Sunday, June 5, 2011

Crop Report: Flue-cured states

If it weren’t for the fact that much of Georgia is 10 inches behind in rainfall and sweltering in intense heat, J. Michael Moore would be delighted with the prospects for the Type 14 crop. “The uniformity and appearance are good,” says the Georgia/Florida Extension tobacco specialist. “I frankly don’t see how it could look so good, considering the drought and extreme heat.” The temperature in the tobacco-growing area reached 100 degrees on June 1, only about a week before sucker control would need to start. “At this stage of growth, it is critical for the tobacco plant to receive water,” says Moore. “Fortunately, nearly 100% of our crop can be irrigated, and unless it rains, I expect we will see a lot of irrigation in early June. If it gets enough water, we have the potential for an excellent crop.”

Tomato spotted wilt virus damage may not be too serious on Georgia-Florida tobacco, says Moore. “About 10% of our plants are showing some signs of TSWV, but it apparently developed later than normal, so we may not lose as many whole plants.” The incidence was generally less where Admire Pro or Actigard or both were used, he says.

North Carolina had it hot, too, by June 1, when much of the eastern part of the state experienced 100-degree temperatures. Sandy Stewart, N.C. Extension tobacco specialist, says, “We are getting dry in some spots.” Planting of the flue-cured crop was done in a timely manner, and Stewart says he thinks growers planted all the acres they intended to. “I have to believe we have as much acreage as last year and possibly a little more.”

South Carolina’s tobacco-growing areas--except for the coastal areas--got significant rains the last weekend of May. “Up to then we were getting dry,” says Dewitt Gooden, S.C. Extension tobacco specialist.  “Now, I would say the crop has pretty good prospects. We finished transplanting three weeks ago, and most is between layby and starting contact sprays.” The only problem so far: A little tomato spotted wilt. “But I am hopeful we can grow out of that.”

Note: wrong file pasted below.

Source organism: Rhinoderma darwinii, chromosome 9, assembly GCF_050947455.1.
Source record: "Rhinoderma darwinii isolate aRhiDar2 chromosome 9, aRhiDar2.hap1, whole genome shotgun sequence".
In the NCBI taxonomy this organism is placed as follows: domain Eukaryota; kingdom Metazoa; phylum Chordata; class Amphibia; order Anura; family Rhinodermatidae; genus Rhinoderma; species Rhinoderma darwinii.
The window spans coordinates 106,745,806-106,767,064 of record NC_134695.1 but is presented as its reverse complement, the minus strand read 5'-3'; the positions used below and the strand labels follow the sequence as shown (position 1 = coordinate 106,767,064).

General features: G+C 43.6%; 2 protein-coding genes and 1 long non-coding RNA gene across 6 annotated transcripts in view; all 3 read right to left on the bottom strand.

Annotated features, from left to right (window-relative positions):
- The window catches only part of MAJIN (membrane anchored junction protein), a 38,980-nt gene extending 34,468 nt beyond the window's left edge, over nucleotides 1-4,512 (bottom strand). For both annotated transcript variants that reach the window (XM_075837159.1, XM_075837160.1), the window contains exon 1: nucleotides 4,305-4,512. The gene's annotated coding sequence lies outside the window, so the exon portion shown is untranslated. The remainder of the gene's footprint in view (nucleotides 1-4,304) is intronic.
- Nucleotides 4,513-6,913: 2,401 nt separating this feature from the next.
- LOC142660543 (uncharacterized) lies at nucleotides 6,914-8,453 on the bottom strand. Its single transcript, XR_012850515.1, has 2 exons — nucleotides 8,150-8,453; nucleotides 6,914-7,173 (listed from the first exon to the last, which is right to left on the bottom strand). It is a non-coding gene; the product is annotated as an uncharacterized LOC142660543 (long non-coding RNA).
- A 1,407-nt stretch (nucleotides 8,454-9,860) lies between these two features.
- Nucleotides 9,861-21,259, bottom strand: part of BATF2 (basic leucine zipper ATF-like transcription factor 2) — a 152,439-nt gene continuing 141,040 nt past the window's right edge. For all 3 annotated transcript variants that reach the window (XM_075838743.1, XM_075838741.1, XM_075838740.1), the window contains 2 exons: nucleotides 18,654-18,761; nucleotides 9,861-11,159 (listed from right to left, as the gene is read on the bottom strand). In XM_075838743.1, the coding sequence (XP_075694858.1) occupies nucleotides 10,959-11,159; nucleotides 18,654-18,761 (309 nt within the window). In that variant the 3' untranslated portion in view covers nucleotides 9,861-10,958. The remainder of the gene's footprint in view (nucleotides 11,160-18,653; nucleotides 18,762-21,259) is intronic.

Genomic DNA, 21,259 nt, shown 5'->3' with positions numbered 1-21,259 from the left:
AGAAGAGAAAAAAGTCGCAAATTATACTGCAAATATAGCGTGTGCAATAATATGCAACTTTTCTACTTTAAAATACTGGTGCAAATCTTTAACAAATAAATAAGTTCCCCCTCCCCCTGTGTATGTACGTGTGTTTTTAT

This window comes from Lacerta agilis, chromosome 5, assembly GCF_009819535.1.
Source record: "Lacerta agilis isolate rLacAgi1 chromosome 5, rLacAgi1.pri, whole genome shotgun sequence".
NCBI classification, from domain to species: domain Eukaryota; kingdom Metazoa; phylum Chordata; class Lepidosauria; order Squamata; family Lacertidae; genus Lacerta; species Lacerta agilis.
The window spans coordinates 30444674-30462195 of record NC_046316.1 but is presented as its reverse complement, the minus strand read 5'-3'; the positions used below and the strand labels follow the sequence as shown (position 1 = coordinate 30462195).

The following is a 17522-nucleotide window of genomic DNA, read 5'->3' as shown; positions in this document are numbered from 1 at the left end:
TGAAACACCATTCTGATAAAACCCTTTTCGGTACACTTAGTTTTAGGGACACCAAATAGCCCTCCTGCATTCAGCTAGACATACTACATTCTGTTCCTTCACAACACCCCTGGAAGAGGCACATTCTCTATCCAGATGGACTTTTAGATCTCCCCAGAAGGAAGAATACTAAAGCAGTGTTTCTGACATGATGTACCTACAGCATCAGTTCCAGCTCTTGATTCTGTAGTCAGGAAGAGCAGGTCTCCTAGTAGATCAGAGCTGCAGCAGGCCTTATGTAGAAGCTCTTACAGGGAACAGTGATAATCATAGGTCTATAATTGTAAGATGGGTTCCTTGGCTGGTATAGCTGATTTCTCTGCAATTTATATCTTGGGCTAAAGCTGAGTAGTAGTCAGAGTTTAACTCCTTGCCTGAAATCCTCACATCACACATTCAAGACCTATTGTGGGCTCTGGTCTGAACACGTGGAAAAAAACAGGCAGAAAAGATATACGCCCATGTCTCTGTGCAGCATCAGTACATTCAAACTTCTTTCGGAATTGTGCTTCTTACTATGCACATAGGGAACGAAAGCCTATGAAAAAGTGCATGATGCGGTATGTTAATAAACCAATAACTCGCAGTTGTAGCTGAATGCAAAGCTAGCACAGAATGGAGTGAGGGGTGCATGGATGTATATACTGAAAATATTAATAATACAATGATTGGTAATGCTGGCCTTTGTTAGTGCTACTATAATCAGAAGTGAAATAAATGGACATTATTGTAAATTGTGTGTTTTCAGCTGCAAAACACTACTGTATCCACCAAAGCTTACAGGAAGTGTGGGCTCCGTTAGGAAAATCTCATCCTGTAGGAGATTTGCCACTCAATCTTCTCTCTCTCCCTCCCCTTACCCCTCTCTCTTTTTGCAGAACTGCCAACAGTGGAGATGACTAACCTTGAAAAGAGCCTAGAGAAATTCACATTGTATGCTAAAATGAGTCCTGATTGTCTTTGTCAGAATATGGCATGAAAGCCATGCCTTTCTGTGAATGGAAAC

NOTE: These four items and the posted just before them on Kentucky and Tennessee appear in the June issue of Tobacco Farmer Newsletter, mailed June 5, 2011, The newsletter contains additional editorial material on tobacco management beyond what appears here. If you are not now receiving TFN and would like to be on the list, email the editor at If you grow tobacco, note what types  or what other tobacco affiliation you have, Also include the state where you live.

Saturday, June 4, 2011

Crop report: Burley transplanting behind in Tennessee, Kentucky

Tennessee and Kentucky burley growers are running way behind in transplanting because of a rainy spring. "We would normally like to see about half the crop transplanted by June 1," says Daniel Green, chief operating officer of Burley Stabilization Corporation (BSC) in Springfield, Tn. Instead, he doesn't think much more than a quarter is actually in the field. Only a few days in May were dry enough for field work. But much of Tennessee was rain free from May 31 on, and farmers made up for lost time. The first two weeks of June are a good time for setting burley, says Green, but he is not sure all of the crop will be transplanted in that time frame. How much will be planted? Acreage in the BSC states--Tennessee North Carolina and Virginia--may end up slightly higher than a year ago, Green estimates...In the dark tobacco areas of Kentucky and Tennessee, transplanting was about 45% complete by June 3, says Andy Bailey, KY-TN Extension tobacco specialist. Some plants have been in the greenhouse longer than desirable, he says.

Wednesday, June 1, 2011

Tobacco tours set

            The 2011 Georgia-Florida Tobacco Tour will begin with a kick-off supper at Mixon's Pond House in Waresboro, Ga., on Monday, June 13, and will end near Lake City, Fla., on Wednesday, June 15. 
The 2011 North Carolina Tobacco Tour will take place July 18-20. For more details, go to the website 
            The Kentucky Burley Tobacco Tour will take place August 15 and 16.  “This is later than normal, which would be August 1 and 2,” said Bob Pearce, Kentucky Extension tobacco specialist. “But with the late planting, the later date will give us the best opportunity to see the status of the crop.”